Vaccination rates among kindergartners are at their highest since 2001, according to the California Department of Public Health. Compared with the 2015-2016 school year, the percentage of students attending kindergarten in 2016-2017 who had received all required vaccines rose from 93 percent to 96 percent.
The department listed the following as possible reasons for the improvement:
- Efforts by state and local health departments, schools and community organizations to support school immunization requirements.
- Increased awareness of the importance of immunizations due to highly visible outbreaks in recent years, including one in which scores were infected at Disneyland.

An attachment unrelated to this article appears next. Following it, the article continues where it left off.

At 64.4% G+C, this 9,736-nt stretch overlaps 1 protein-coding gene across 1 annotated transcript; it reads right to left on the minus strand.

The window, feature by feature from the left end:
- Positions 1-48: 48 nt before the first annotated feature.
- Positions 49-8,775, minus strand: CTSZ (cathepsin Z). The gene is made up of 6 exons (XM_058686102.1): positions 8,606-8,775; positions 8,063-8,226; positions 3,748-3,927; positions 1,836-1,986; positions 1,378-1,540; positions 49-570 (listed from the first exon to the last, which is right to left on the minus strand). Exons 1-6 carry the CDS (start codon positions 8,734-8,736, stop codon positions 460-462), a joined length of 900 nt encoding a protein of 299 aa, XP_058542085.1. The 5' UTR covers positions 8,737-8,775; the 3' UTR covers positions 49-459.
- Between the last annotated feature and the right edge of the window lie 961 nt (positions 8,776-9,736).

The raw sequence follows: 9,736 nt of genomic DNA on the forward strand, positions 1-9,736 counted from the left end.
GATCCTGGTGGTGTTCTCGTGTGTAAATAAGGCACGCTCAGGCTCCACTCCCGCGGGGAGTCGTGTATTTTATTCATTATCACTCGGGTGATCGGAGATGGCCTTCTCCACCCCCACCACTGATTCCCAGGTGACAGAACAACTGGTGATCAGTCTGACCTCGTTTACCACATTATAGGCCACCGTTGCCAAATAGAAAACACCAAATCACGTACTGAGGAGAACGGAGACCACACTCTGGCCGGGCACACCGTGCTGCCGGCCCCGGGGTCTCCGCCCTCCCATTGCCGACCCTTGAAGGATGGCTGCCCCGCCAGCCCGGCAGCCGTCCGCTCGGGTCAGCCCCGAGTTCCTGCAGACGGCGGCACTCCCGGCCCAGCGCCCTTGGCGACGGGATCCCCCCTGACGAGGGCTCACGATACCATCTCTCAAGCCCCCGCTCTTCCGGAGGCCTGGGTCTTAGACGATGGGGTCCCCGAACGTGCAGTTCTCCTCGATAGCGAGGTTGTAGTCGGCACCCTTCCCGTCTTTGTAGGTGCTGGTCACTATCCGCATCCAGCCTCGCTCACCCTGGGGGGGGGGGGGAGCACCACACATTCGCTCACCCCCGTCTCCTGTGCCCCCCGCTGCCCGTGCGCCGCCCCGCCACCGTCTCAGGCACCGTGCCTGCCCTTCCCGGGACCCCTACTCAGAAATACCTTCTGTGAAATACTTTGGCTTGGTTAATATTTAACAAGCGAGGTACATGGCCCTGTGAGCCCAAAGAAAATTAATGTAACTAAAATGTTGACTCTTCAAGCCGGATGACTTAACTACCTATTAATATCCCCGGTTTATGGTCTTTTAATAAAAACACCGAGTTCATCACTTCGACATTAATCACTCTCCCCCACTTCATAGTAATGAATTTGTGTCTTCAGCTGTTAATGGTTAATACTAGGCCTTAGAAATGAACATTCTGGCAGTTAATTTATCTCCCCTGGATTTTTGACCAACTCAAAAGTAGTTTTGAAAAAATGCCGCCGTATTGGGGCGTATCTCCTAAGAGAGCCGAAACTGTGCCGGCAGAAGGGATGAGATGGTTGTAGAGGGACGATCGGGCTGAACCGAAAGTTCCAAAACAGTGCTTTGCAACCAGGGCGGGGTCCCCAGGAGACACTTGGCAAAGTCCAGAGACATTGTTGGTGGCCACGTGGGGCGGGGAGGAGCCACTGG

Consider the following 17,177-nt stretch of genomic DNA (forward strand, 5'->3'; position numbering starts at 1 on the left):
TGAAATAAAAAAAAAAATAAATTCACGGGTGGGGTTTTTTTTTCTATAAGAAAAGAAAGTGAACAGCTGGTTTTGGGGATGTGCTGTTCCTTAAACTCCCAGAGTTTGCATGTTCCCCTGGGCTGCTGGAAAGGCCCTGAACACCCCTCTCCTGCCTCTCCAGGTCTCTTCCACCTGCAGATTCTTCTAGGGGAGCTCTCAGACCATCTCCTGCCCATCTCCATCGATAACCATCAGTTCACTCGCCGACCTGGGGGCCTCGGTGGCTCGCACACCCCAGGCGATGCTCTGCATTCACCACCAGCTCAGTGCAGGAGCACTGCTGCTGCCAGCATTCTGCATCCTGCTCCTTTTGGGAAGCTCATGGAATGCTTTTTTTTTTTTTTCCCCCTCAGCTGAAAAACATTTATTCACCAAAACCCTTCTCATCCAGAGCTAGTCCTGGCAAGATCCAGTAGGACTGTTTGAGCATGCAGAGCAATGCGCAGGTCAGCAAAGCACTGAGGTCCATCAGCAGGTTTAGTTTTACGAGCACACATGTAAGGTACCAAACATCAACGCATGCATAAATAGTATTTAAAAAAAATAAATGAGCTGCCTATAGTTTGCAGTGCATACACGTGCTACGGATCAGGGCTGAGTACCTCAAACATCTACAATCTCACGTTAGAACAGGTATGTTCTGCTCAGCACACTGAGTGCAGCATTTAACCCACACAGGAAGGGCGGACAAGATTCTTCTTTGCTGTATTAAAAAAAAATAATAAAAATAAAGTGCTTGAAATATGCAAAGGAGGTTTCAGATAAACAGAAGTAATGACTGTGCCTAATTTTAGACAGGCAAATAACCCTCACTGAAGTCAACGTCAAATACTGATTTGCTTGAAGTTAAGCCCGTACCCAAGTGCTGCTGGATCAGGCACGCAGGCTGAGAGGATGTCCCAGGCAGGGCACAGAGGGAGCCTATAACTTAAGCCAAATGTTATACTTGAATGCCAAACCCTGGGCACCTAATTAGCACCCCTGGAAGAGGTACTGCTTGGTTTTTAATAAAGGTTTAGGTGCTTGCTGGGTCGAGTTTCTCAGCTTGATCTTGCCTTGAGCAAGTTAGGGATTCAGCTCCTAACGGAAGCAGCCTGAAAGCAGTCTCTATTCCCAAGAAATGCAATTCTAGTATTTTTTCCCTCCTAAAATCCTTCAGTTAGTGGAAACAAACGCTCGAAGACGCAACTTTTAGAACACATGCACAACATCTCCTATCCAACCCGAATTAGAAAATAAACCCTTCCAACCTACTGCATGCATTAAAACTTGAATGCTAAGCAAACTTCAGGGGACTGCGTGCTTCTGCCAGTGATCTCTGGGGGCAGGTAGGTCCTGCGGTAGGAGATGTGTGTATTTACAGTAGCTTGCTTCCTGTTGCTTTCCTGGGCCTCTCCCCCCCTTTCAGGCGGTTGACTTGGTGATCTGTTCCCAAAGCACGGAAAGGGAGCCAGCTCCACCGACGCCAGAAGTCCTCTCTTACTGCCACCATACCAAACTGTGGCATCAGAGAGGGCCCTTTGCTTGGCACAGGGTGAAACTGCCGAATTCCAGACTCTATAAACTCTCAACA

- State audits of schools in 2016 and 2017 to ensure compliance with immunization laws.
- The impact of Senate Bill 277 of 2015 and Assembly Bill 2109 of 2012, which sought to improve the state’s vaccination rates. Students entering school in the 2016-2017 school year were the first to be subject to SB 277, which ended personal beliefs exemptions for vaccination.
Despite the statewide improvements, state health department officials said that schools and communities with low vaccination rates remain at risk for outbreaks. About 18 percent of California schools reported that fewer than 95 percent of their kindergartners had at least two doses of measles, mumps and rubella vaccine. One percent of schools reported that fewer than half of their students had met that standard.